The good news is that it is in fact possible to not only slow down extinction, but to save some species from the danger of vanishing. In the early 1990s, there was a program of reintroducing captive-born condors to their natural environment in California, Arizona, and northern Mexico. Before the program was launched, there were about 20 of these condors left; currently, there are more than 200 of these birds inhabiting their “original” environments. The condor’s recovery, as well as some other examples, shows it is possible to move some species away from the extreme brink. For example, gray wolves, who were almost completely killed during hunting across the whole North America by the end of 1970s, are now a relatively prosperous species counting around 3,500 specimen. Northern elephant seals are nowadays numbered around 150,000 along the West Coast, although there were fewer than a hundred of them left alive just recently. All this became possible due to the significant efforts of reintroduction (National Geographic).

Moreover, with the power of science, it is possible not only to reintroduce endangered animals to their natural environments, but to bring back those of them that are believed to have completely disappeared. New discoveries in genetics, in particular the advancements connected to CRISPR-Cas9, give humanity hope of bringing back animals considered to have disappeared forever. Ecologists at the University of California, Santa Barbara, believe the two species that would be especially reasonable to resurrect are the woolly mammoth, the last of which died about 4000 years ago, and the passenger pigeon, a gray bird with a red breast, once common all over North America and, which had gone extinct in early 1900s. Scientists believe that due to technological progress, the chances of such de-extinction, so to say, are high, so the question is not “if,” but rather “when” this will be done. Both of these species were functionally unique species strongly affecting their environments, so their vanishing had changed the ecosystems they lived in as well. George Church, the lead researcher working on the resurrection of a mammoth in Harvard University, believes these precursors of modern elephants would help turn the modern Arctic tundra back to grasslands: mammoths used to contribute to grasslands’ spreading by knocking down trees and spreading grass seeds in their dung. In their turn, the passenger pigeons were extremely important for the forests they lived in as well (ScienceMag). Reviving these two species will likely solve a number of ecological problems in an effective and quick way.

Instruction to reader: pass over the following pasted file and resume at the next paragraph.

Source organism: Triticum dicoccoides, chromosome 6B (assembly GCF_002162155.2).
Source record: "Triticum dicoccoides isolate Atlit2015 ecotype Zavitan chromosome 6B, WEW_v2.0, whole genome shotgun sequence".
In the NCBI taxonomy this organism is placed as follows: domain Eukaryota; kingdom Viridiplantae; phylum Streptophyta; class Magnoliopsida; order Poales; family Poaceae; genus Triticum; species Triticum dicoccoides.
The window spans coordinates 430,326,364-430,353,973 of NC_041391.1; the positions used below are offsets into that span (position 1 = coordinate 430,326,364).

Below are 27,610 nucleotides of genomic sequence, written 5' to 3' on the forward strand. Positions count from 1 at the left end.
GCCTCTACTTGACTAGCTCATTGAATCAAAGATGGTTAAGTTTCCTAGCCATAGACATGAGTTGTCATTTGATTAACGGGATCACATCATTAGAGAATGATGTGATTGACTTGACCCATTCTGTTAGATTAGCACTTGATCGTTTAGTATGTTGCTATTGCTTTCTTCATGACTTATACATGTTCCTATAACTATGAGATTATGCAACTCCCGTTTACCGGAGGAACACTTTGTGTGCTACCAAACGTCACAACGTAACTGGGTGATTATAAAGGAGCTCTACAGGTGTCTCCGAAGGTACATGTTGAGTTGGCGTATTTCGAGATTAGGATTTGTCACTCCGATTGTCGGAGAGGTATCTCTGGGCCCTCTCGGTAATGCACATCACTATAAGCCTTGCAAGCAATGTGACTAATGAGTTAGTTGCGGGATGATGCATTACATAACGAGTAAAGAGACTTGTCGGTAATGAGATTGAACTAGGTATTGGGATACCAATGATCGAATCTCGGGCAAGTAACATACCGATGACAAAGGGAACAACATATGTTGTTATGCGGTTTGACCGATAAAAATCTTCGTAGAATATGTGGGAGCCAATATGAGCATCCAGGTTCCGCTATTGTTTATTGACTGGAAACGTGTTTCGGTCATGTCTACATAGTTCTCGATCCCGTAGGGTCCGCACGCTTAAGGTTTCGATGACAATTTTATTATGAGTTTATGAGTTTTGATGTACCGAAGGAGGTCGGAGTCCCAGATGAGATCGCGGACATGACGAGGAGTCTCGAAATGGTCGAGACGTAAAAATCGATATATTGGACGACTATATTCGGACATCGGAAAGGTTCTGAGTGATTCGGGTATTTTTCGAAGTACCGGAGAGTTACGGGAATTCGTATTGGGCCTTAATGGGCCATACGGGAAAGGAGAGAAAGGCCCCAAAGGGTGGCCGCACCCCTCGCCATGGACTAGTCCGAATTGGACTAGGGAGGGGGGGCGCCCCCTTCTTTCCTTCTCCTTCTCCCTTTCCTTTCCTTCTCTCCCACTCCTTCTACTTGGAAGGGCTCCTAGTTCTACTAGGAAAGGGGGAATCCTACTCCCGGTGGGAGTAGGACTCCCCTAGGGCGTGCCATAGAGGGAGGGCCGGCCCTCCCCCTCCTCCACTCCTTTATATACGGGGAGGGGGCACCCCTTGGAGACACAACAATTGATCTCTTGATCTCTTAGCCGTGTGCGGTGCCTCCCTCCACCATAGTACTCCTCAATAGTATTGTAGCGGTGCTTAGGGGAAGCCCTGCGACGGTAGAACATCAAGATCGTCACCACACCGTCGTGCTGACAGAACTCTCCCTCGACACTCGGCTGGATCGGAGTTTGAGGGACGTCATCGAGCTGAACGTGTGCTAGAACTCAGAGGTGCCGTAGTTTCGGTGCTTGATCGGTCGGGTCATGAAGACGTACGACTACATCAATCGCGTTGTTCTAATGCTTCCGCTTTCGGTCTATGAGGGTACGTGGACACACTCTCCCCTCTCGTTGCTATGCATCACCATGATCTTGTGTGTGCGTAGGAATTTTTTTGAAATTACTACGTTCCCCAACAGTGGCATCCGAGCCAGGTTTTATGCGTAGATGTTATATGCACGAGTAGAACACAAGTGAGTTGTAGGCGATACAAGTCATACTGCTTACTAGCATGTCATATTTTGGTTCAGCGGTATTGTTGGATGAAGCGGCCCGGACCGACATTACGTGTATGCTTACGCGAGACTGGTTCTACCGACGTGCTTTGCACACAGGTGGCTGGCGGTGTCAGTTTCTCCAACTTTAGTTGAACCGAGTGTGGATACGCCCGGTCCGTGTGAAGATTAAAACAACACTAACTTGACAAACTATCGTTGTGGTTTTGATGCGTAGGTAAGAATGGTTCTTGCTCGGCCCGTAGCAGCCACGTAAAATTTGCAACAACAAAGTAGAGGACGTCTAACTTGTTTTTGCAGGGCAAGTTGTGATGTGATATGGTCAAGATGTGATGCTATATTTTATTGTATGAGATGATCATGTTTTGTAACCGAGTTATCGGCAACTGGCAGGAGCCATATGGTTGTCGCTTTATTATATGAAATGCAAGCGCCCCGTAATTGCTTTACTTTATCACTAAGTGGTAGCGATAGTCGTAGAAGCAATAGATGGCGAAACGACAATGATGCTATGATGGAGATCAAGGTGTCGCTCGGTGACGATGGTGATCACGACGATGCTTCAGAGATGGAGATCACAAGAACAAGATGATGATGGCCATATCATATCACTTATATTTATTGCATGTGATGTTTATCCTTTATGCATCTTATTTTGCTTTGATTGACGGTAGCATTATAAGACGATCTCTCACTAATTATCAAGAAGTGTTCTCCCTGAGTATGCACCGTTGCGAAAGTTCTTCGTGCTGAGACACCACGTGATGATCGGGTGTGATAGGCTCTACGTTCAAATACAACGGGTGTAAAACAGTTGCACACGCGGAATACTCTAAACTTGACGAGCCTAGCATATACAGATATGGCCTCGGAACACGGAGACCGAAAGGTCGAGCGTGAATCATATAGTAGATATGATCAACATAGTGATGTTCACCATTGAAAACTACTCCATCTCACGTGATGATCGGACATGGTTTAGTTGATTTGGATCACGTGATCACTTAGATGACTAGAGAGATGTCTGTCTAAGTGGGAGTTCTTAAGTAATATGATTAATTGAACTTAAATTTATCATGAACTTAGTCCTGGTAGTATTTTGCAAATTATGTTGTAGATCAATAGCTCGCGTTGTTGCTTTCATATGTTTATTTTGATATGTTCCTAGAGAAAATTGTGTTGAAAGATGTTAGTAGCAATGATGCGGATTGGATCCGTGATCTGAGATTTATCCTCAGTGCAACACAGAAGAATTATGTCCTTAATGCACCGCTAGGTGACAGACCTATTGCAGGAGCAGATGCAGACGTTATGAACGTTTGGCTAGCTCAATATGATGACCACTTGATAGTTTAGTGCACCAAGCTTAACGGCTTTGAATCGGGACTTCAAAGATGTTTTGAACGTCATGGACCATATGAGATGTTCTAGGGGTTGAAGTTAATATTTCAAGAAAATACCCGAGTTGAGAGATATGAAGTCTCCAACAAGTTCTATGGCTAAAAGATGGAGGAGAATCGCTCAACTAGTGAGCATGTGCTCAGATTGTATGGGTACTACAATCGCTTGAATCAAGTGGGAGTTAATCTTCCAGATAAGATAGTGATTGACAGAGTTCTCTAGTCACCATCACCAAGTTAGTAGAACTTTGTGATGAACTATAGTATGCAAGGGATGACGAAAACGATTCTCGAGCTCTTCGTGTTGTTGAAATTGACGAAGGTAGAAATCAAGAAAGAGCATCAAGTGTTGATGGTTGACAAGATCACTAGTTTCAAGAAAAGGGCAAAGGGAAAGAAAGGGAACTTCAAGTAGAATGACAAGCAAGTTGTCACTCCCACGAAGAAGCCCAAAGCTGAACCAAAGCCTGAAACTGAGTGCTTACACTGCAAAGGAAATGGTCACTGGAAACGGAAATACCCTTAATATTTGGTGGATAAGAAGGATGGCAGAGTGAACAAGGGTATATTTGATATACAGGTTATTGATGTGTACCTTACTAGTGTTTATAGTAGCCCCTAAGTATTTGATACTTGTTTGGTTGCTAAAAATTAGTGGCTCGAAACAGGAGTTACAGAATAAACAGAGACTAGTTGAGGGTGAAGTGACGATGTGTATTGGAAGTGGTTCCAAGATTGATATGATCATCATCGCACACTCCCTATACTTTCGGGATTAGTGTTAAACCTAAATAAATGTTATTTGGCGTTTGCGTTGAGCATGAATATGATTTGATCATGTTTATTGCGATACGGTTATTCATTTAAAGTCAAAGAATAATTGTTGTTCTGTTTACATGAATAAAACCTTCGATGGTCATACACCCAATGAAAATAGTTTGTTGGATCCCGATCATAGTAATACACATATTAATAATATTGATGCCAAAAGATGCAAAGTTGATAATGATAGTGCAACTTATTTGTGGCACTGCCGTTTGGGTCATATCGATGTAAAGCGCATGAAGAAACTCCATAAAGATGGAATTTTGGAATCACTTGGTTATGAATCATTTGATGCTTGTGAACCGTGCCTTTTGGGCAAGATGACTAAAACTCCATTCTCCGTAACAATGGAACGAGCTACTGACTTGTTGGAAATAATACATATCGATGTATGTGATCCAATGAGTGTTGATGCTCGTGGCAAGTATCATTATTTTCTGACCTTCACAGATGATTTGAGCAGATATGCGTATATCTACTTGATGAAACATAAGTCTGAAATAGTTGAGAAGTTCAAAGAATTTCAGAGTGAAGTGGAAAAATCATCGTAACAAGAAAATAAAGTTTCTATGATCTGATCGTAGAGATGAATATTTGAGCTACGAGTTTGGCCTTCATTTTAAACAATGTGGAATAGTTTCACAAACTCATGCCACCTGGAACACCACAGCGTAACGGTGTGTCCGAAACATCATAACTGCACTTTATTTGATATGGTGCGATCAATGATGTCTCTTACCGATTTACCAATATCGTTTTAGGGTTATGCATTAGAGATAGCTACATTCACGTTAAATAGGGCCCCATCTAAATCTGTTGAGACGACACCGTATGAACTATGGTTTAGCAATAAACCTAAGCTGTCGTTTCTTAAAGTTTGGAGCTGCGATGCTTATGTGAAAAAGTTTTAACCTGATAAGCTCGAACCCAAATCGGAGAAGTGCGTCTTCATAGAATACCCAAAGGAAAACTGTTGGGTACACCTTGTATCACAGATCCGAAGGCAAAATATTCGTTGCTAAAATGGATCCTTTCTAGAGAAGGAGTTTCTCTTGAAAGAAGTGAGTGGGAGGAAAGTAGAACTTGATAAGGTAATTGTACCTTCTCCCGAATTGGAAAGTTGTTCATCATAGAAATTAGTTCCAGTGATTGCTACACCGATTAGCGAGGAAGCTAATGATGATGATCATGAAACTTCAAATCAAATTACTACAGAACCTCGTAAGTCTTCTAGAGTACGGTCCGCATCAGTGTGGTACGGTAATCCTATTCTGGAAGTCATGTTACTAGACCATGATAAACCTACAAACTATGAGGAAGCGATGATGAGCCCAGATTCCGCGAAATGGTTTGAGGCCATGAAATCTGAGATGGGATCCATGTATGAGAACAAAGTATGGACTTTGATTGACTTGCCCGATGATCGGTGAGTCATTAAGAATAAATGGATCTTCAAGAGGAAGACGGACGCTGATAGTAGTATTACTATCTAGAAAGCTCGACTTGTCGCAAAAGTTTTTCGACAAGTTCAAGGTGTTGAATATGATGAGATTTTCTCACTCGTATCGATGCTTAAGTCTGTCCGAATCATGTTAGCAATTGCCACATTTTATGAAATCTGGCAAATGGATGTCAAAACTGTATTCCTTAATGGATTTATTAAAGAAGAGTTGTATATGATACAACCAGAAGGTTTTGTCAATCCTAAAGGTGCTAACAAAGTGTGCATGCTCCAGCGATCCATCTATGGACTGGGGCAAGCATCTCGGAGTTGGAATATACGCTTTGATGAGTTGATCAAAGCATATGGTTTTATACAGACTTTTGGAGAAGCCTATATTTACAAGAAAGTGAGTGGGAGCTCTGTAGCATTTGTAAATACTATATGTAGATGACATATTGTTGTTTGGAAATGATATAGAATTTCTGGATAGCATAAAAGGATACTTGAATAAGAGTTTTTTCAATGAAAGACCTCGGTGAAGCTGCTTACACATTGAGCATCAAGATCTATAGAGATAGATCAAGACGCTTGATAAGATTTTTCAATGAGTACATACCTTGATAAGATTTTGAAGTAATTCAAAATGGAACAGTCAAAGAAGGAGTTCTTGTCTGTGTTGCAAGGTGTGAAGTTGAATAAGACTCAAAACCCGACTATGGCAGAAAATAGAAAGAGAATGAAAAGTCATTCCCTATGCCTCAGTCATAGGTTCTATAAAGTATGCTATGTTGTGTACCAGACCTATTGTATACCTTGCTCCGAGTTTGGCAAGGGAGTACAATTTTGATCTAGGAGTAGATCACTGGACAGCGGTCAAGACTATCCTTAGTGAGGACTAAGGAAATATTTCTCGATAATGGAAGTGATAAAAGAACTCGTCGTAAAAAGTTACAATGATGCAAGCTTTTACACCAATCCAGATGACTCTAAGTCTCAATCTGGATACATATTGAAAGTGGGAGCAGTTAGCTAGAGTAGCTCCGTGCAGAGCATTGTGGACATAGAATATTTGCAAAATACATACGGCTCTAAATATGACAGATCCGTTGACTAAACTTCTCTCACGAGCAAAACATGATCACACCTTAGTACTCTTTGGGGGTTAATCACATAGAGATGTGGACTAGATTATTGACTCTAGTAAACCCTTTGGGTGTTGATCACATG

As it can be see, mass extinction is not something that had never happened before on Earth. Currently, we are witnessing the sixth mass extinction, with the main difference being the human factor greatly contributing to species’ disappearance. There are ways, however, to slow down or even turn back the processes of extinction; one of them, the more traditional one, is the reintroduction of cage-bred species to their natural environments. The other more advanced one involves the most recent advancements in genetics, and will probably allow scientists to resurrect animals believed to have gone extinct forever. Thus, there is still hope for planet Earth.

Works Cited:

  1. National Research Council (US) Committee on Scientific Issues in the Endangered Species Act. “Species Extinctions: Extinctions Over Geological Time.” NCBI. U.S. National Library of Medicine, n.d. Web. 27 Sept. 2016.
  2. “The Extinction Crisis.” Center for Biological Diversity. N.p., n.d. Web. 27 Sept. 2016.
  3. “20,000 Species Are Near Extinction: Is It Time to Rethink How We Decide What to Save?” National Geographic. National Geographic Society, n.d. Web. 27 Sept. 2016.
  4. “Should We Bring Extinct Species Back from the Dead?” ScienceMag. N.p., 26 Sept. 2016. Web. 27 Sept. 2016.